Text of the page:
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Kidney Living Donor Transplant

Tuesday September 24, 2024 - 13:40 to 15:10

Room: TBD

Insights into kidney paired donation in Brazil: Unveiling donors perspectives

Gustavo Ferreira, Brazil

Santa Casa de Juiz de Fora


Insights into kidney paired donation in Brazil: Unveiling donors perspectives

Gustavo Ferreira1, Juliana Bastos1, David Jose Machado2, Raquel Moreira2, Bianca Moraes2, Vinicius Colares1, Elias David-Neto2.

1Transplant Unit, Santa Casa de Juiz de Fora, Juiz De Fora, Brazil; 2Renal Transplant Unit, Universidade de São Paulo, São Paulo, Brazil

Purpose: Annually, Brazil performs less than half the estimated necessity of kidney transplants (KT), leaving nearly 33,000 patients on the waiting list at the end of 2023. Kidney paired donation (KPD) is a strategy to increase the number of living donor kidney transplants (LDKT), representing about 20% of such transplants in the United States. We are only aware of a single two-way kidney exchange performed in 2020 in Brazil. Since then, the topic has gained more attention in the medical community. Unfortunately, the voices of those most interested in and impacted by this program remain unheard. This study aimed to assess the perspectives of potential living kidney donors regarding KPD.
Methods: We conducted a prospective observational study at a single center. From October
2022 to March 2023, all kidney donor candidates undergoing evaluation attended a comprehensive lecture on KPD. Subsequently, they anonymously responded to a questionnaire crafted by experts. The questionnaire delved into various aspects, including comprehension of the donation process, awareness of potential risks and benefits, donor intentions, considerations of gains and losses, and knowledge about KPD. All patients who agreed to participate answered the questionnaire and signed informed consent were included in the analysis.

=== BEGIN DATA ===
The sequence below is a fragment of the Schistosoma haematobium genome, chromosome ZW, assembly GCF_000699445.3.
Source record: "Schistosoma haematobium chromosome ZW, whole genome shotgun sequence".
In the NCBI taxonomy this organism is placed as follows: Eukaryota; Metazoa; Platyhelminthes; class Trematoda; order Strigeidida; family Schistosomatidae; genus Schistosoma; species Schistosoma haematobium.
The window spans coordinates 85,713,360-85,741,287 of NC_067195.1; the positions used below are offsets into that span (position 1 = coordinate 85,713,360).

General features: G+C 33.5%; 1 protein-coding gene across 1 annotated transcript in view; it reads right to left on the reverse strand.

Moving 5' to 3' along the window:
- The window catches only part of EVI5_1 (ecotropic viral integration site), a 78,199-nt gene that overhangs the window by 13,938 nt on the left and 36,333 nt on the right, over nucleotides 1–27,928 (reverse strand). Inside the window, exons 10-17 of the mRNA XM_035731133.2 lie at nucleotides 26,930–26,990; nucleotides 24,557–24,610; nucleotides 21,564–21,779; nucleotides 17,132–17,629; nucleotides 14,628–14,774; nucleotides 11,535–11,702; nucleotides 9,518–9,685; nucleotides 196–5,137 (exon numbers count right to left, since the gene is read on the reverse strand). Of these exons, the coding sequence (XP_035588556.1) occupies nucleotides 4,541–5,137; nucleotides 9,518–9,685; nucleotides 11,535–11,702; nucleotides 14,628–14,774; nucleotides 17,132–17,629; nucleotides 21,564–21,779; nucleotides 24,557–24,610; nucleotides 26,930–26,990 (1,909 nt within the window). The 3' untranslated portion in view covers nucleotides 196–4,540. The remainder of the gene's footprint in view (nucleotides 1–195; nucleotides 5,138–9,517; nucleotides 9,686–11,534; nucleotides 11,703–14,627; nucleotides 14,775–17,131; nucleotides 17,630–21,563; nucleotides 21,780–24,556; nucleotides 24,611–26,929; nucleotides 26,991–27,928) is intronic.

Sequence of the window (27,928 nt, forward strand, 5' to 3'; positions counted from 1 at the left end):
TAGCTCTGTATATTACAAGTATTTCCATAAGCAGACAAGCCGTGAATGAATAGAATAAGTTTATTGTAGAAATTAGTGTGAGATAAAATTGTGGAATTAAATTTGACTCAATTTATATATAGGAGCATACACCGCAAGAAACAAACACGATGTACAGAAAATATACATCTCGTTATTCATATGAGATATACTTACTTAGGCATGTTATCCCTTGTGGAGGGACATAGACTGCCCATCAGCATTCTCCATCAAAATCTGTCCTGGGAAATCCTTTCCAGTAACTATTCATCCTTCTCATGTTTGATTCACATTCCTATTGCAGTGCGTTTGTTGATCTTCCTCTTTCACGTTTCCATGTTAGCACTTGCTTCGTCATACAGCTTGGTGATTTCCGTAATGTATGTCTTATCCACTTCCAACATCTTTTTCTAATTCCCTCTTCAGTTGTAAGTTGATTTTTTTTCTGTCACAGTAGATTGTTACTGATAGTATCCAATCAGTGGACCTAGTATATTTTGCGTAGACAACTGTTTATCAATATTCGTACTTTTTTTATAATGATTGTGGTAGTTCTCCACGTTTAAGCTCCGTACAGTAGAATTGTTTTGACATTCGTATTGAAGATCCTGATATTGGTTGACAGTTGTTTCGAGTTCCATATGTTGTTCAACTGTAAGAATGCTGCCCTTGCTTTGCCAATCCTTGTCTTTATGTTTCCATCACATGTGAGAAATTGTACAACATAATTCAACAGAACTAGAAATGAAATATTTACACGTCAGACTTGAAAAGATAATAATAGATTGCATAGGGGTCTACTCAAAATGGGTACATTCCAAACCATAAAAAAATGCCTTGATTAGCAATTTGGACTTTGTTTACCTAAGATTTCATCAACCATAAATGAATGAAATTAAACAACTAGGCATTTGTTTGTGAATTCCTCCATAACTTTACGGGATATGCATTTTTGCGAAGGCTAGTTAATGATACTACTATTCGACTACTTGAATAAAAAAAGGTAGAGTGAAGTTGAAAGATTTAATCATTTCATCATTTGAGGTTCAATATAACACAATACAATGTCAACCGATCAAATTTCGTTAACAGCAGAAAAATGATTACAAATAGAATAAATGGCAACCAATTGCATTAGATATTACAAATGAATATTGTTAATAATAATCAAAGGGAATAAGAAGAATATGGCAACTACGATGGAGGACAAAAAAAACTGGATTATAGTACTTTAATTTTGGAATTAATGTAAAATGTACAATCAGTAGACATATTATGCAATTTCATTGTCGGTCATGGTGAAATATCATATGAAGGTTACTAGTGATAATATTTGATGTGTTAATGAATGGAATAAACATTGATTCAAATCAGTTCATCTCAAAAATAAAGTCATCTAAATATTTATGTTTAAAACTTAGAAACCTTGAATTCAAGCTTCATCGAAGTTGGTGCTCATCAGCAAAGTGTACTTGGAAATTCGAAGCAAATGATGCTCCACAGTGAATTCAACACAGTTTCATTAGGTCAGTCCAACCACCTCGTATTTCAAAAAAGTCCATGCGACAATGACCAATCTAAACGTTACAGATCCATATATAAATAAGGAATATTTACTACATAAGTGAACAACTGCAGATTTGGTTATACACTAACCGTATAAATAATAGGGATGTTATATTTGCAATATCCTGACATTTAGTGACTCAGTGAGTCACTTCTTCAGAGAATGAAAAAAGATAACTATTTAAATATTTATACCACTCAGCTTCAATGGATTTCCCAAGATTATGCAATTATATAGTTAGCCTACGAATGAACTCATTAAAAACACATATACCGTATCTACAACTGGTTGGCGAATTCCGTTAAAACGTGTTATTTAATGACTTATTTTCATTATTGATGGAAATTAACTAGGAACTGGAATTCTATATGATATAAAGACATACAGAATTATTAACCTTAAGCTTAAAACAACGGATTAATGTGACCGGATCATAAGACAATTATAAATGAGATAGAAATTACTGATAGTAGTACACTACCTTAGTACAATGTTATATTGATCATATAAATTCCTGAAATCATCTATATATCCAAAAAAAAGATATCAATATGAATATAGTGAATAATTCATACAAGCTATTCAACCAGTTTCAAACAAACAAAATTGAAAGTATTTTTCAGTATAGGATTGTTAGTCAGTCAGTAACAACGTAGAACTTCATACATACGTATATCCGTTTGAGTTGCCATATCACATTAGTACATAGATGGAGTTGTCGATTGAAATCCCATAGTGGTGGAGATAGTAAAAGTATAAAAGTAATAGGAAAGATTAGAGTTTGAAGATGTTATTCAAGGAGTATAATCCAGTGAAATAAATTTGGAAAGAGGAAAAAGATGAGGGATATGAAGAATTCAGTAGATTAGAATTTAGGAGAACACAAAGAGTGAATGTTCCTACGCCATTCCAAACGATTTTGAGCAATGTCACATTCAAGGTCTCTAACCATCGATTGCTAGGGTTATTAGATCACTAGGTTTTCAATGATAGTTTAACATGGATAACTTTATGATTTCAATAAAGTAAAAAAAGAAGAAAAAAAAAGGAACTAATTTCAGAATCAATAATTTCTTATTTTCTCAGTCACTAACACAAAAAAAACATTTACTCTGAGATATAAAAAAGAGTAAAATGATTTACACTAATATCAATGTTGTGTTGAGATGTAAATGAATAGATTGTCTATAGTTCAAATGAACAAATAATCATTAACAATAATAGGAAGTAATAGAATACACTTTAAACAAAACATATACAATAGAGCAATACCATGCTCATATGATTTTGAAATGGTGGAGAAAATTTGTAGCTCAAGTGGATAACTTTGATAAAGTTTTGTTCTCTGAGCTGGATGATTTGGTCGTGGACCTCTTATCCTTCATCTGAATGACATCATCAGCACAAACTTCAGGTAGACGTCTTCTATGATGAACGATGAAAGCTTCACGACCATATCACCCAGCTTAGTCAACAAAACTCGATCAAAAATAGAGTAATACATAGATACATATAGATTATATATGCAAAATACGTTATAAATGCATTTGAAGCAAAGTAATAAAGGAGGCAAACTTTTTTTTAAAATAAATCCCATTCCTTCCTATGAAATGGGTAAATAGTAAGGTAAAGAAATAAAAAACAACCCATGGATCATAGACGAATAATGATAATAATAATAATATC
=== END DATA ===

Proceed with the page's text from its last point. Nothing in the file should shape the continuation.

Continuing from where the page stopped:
Results: During the study period, 116 potential donors underwent evaluation, with 89 meeting the inclusion criteria. The patients, averaging 42 years of age, were 53.9% female. The majority (76.4%) were related to the potential recipients. A notable 23.6% believed they were their recipient's sole donor. Nearly half (48.3%) had engaged in volunteer activities, and 46.1% had donated blood. Regarding motivations, 76.4% cited ʻlove or affectionʼ and 66.3% expressed ʻwillingness to help. ʼ Concerning expectations, 97.8% wished ʻthe recipient to get well/better. ʼ Only 11.3% believed they might face financial challenges due to the donation. Respondents felt well-informed about treatment options for recipients (93.3%) and the risks of donation (94.4%). Although nearly 70% were unfamiliar with KPD, 80% expressed a willingness to participate if they were incompatible with their recipients.
Conclusions: KPD has the potential to significantly increase the number of LDKT, leading to
better outcomes for recipients. This analysis underscores a widespread acceptance of this modality within the donor community. Given that those are the two groups most directly impacted by the program, it is crucial to acknowledge and understand their perspectives.

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